11. ^ Martens, Todd (20 September 2013). "'Grand Theft Auto V' review: Stubborn sexism, violence ruin game play". Los Angeles Times. Tribune Company. Archived from the original on 23 October 2013. Retrieved 8 October 2013. 
  12. ^ Edge 2013, p. 88.
  13. ^ Cook, Dave (23 September 2013). "GTA 5: misogyny, teeth-pulling and subjectivity". VG247. Videogaming 247 Ltd. Archived from the original on 19 October 2013. Retrieved 8 October 2013. 
  14. ^ Suellentrop, Chris (16 September 2013). "Grand Theft Auto V Is a Return to the Comedy of Violence". The New York Times. The New York Times Company. Archived from the original on 25 November 2013. Retrieved 4 October 2013. 
  15. ^ Parfitt, Ben (18 September 2013). "Gamers petition for sacking of GameSpot writer who criticised GTAV for misogyny". Market for Home Computing and Video Games. Intent Media. Archived from the original on 20 September 2013. Retrieved 20 September 2013. 
  16. ^ Lewis, Helen (22 September 2013). "Yes, it's misogynistic and violent, but I still admire Grand Theft Auto". The Guardian. Guardian Media Group. Archived from the original on 5 October 2013. Retrieved 4 October 2013.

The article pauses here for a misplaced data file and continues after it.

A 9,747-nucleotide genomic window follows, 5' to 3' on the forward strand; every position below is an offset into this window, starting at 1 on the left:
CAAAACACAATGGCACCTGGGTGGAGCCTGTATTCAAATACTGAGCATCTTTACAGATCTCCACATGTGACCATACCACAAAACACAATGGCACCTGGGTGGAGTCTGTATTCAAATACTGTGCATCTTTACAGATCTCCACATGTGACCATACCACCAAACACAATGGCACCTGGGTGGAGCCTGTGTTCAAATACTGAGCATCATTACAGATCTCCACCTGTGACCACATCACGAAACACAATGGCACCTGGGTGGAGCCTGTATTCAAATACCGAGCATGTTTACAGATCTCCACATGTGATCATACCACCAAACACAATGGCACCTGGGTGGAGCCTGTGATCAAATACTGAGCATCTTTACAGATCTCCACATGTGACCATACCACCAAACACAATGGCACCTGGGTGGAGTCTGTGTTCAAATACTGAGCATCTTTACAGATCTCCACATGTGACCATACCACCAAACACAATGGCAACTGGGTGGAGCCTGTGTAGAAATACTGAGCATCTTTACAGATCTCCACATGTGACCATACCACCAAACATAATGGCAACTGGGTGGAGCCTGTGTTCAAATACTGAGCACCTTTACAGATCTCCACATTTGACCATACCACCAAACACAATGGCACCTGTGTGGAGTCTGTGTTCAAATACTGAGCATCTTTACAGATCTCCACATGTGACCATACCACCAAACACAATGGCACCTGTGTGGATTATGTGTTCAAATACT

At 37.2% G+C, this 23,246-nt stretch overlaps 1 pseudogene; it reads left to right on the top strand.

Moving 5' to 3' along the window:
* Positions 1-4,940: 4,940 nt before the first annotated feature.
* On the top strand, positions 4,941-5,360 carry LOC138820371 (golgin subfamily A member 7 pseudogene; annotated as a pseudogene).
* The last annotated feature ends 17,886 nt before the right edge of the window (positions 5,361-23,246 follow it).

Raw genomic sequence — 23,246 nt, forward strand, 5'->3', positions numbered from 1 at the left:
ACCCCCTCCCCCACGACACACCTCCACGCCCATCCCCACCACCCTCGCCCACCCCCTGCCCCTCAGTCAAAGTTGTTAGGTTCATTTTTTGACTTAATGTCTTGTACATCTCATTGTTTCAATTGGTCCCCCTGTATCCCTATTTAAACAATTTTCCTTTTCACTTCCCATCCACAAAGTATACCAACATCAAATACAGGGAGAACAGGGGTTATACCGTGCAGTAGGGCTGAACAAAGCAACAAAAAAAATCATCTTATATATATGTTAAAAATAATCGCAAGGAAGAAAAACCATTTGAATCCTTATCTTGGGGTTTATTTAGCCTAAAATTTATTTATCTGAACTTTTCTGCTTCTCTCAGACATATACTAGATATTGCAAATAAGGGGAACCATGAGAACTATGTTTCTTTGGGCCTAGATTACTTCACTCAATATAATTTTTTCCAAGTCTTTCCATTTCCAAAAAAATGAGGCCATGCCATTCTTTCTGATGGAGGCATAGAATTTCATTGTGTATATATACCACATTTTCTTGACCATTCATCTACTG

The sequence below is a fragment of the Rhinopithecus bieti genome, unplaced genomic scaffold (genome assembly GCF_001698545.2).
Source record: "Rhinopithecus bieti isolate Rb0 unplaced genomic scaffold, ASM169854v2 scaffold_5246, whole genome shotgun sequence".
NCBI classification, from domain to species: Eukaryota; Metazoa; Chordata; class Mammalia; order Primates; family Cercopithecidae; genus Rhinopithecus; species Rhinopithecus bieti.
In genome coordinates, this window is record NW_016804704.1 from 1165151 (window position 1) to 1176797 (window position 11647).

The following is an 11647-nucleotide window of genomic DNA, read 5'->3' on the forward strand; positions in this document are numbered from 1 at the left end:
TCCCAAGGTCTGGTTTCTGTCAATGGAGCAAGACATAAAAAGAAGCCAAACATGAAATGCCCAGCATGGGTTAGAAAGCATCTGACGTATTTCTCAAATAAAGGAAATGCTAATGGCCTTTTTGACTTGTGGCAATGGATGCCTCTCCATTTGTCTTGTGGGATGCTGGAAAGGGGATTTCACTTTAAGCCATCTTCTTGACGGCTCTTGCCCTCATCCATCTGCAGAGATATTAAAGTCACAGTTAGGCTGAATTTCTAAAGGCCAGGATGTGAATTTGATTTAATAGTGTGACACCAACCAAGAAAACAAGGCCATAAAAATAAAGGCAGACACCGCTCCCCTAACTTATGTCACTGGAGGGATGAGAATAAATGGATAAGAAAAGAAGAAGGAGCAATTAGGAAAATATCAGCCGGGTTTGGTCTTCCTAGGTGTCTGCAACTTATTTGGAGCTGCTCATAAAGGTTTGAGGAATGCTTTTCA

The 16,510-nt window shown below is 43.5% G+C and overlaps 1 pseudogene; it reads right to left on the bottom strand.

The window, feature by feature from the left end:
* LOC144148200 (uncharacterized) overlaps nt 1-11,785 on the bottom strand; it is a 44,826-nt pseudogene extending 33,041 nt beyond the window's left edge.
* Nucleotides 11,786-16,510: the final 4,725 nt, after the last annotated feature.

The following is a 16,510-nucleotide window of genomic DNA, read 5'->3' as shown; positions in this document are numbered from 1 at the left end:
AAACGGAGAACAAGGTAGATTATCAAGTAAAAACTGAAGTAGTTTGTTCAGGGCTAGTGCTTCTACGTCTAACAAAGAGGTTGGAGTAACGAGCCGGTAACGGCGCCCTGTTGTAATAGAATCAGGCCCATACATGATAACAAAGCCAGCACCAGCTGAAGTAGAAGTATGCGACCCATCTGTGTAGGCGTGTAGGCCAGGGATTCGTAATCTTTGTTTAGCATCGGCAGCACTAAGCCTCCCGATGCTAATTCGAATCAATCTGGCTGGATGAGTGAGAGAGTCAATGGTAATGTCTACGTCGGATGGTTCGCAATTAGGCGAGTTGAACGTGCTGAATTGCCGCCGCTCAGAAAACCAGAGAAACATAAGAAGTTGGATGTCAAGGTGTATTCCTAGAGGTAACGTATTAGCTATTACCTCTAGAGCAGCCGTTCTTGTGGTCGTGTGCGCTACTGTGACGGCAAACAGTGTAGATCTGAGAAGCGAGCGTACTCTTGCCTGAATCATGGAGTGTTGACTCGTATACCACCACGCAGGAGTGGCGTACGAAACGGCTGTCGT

17. ^ Hoggins, Tom (4 October 2013). "Grand Theft Auto V is designed deliberately to degrade women". The Daily Telegraph. London: Telegraph Media Group. Archived from the original on 4 November 2013. Retrieved 9 October 2013. 
  18. ^ Fahey, Rob (20 September 2013). "GTA V may not be misogynist – but its 'supporters' are". GamesIndustry.biz. Gamer Network. Archived from the original on 10 October 2013. Retrieved 9 October 2013. 
  19. ^ Bissell, Tom (25 September 2013). "Poison Tree — A letter to Niko Bellic about Grand Theft Auto V". Grantland. ESPN Internet Ventures. Archived from the original on 21 March 2014. Retrieved 17 March 2014.